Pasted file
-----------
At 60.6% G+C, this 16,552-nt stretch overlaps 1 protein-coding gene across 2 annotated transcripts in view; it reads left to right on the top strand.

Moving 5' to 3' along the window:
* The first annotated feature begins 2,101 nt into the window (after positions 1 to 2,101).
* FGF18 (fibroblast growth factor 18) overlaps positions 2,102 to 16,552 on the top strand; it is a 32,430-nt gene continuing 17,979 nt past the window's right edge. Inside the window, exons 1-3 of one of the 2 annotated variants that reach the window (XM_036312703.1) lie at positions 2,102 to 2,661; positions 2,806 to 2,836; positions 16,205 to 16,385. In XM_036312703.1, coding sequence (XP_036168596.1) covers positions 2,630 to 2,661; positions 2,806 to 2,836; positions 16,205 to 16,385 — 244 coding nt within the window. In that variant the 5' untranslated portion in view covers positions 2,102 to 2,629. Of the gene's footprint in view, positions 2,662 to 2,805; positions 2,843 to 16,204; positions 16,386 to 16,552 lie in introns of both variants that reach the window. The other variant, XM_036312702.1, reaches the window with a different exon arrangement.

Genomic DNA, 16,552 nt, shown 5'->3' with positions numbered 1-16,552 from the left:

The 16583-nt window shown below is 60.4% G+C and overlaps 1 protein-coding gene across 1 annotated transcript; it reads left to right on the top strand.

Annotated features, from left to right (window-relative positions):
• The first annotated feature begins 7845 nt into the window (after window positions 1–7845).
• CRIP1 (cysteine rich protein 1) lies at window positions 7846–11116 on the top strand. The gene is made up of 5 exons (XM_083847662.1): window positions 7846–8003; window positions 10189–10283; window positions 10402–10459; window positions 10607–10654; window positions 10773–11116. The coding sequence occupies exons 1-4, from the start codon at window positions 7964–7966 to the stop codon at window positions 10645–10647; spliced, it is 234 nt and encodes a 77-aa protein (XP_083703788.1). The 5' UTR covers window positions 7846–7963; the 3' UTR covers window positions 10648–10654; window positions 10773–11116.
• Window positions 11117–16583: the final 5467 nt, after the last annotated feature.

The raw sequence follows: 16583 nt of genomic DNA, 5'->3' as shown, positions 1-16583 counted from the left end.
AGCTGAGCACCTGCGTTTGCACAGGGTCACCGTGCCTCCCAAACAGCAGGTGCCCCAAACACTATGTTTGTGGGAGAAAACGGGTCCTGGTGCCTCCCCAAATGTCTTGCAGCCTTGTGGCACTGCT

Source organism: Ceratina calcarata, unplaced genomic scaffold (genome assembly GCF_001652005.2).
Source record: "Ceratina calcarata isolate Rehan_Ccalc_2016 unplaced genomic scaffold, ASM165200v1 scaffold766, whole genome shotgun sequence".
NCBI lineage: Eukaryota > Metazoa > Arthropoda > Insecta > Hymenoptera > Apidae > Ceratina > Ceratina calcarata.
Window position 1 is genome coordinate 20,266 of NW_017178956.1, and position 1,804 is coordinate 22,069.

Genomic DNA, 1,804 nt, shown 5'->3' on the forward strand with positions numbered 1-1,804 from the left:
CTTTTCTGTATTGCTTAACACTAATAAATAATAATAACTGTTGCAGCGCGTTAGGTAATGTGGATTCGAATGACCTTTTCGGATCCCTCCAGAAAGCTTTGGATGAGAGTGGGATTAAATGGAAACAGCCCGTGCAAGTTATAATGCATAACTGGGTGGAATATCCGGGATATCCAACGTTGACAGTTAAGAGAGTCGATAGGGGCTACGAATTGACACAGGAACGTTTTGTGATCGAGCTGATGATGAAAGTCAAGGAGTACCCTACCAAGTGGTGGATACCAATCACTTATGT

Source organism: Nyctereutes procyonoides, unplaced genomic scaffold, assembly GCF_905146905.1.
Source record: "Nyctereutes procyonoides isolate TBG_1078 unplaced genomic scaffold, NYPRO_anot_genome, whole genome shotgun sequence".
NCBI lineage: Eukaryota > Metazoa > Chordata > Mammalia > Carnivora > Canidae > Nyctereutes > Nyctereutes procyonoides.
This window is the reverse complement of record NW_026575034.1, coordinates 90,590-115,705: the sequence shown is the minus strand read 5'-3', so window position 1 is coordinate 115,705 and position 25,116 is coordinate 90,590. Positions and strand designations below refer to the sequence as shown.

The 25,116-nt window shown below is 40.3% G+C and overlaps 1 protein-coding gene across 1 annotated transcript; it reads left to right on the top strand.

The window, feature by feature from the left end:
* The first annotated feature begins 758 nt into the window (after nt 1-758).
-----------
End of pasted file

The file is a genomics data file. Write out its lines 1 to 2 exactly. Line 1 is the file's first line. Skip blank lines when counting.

At 60.6% G+C, this 16,552-nt stretch overlaps 1 protein-coding gene across 2 annotated transcripts in view; it reads left to right on the top strand.

Moving 5' to 3' along the window: